It is nostalgia week in Allen Fieldhouse, as Kansas celebrated Bill Self’s 600 win against UMKC with a tribute from some of his former players, and now welcomes former Big 12 foe Nebraska. The Cornhuskers have played a pretty tough schedule this year, playing Dayton, UCLA, Creighton, Clemson, and Virginia Tech, all of whom rank 41st or better in KenPom. Sadly for the Fightin’ Tim Mileses the Huskers have only beaten Dayton out of that group. Mostly, though, I am mad because this should have been a homecoming for Andrew White, and should have given me an excuse to write about him for a paragraph. So hell with it I will do it anyway.
White has never been and at this point obviously will never be an impact defender, which is probably what led to his demise at Kansas (that and not being as good as Brannen Greene at 3-point shooting, which I can see keeping the guy who has one outstanding skill rather than a more well-rounded guy to be your 9th man) but White has turned himself into an efficient volume scorer, one of college basketball’s rarest birds. He was 9th in the Big 10 in effective field goal percentage and 8th in true shooting percentage, and also ranked 8th in defensive rebounding while being a low turnover player.
My #freeandrewwhite campaign has been vindicated. This year at Syracuse, White is making half of his twos and 39 percent of his threes while shooting 28 percent of the team’s shots. Again, not much on the defensive end, but the dude is a scorer. Who knows how much playing time he’d get this year, but Kansas could have used him last year.
On to the current Huskers. Nebraska is struggling offensively, thanks to shooting 28.8 percent from three and 45 percent on twos. Nebraska has just one player shooting over 35 percent from three and two shooting over 50 percent on twos. Yikes. Making matters worse, Nebraska barely takes any threes but is one of the worst teams in America at getting to the free throw line, so they are taking some woefully inefficient shots. They are bad at offense.
Defensively they have been much better, currently ranking 41st in KenPom. Nebraska held Creighton, one of the nation’s top offenses, to just 1.03 points per trip. They do it by basically being just a bit better than average in everything, except 2-point percentage allowed where they allow teams to shoot just 45 percent inside the arc. Other than that, though, it has just been solid above average play across the board.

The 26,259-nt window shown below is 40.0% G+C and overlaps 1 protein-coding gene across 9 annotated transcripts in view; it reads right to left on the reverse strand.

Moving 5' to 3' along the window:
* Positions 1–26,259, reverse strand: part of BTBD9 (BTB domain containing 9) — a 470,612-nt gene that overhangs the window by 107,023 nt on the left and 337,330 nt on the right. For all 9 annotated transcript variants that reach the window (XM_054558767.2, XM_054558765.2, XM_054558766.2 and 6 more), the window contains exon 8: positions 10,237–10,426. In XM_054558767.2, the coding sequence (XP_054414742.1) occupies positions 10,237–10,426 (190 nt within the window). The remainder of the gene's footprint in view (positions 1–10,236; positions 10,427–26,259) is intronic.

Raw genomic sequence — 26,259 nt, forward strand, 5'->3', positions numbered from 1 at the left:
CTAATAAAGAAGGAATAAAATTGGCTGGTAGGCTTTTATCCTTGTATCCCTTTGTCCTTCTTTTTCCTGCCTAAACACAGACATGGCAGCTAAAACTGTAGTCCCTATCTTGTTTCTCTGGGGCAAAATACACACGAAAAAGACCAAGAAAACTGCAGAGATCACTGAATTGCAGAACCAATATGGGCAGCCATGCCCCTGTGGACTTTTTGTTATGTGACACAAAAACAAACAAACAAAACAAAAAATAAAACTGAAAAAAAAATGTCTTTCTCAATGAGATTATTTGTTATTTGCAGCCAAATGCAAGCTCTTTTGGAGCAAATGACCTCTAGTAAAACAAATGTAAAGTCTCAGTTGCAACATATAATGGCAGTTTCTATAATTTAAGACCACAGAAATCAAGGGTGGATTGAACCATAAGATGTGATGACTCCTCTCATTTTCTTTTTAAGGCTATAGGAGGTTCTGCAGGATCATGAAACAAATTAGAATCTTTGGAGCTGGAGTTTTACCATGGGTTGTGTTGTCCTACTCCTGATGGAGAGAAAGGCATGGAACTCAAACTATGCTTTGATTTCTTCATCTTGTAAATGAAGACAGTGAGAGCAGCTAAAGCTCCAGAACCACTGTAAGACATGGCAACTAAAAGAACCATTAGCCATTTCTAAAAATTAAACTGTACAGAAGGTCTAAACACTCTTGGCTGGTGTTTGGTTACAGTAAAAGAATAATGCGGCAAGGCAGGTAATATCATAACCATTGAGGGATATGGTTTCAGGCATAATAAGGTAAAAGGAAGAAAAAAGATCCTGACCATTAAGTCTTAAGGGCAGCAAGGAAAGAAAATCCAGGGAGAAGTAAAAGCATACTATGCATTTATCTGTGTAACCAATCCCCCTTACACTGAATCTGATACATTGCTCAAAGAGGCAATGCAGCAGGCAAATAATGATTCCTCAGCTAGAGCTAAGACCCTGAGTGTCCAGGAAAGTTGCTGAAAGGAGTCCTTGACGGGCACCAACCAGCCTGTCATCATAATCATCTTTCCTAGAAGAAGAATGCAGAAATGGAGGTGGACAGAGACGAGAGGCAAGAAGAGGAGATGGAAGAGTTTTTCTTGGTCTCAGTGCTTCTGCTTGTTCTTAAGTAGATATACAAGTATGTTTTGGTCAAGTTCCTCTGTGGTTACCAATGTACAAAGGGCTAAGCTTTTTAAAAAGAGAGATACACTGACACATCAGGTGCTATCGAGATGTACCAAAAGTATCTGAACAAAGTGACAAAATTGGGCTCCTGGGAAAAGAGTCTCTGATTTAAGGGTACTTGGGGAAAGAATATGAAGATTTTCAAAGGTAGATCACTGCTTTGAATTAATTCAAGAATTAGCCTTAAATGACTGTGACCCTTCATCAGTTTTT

Players to Watch
Tai Webster, senior guard
Webster is one of the aforementioned players shooting over 35 percent from three (37.5 percent to be exact) and 50 percent from two (exactly 50 percent). He also has an assist rate of 25 percent with just a 15 percent turnover rate. It’s fair to both say he will be a challenge for the Kansas backcourt and if the Kansas backcourt can hold him down Nebraska is going to have a ton of trouble scoring.
Ed Morrow, sophomore forward
Morrow is shooting 56.5 percent on twos and has an offensive rebound rate of 14.8 percent, good for 37th in the country. He’s a little more anonymous than Reid Travis, but is a decent challenge for the Kansas frontcourt to see if they’ve learned some lessons defensively.
Glynn Watson, sophomore guard
First of all he’s the first person I have ever seen named Glynn, and second of all he is an OK 3-point threat (32 percent), shoots 45 percent on twos, and is one of the better steals guys in the country. He’ll probably try to harass Frank Mason all game (good luck).
Things to Watch For
- Interior defense - Please don’t let a guy whose name sounds like he should be on 60 Minutes go for 20 and 10.
- Wing play - Josh Jackson hasn’t had to go up against a lot of wings his size, but he’ll have to on Saturday. Can he respond?
- Backcourt matchup - Webster and Watson aren’t as good as Graham and Mason, but they’re probably good enough to keep Kansas from destroying them in terms of that matchup. That hasn’t happened often this year, but Kansas probably needs some experience in making guys other than Mason and Graham drive the bus.
I think Kansas could pack the paint in a zone and just let Nebraska shoot and not much would happen. They just can’t score. Kansas might not light it up either, but I don’t see Nebraska getting hot enough to win this one. Kansas probably won’t put up eye popping numbers due to the pace of the game, but should win comfortably. I’ll say 81-61.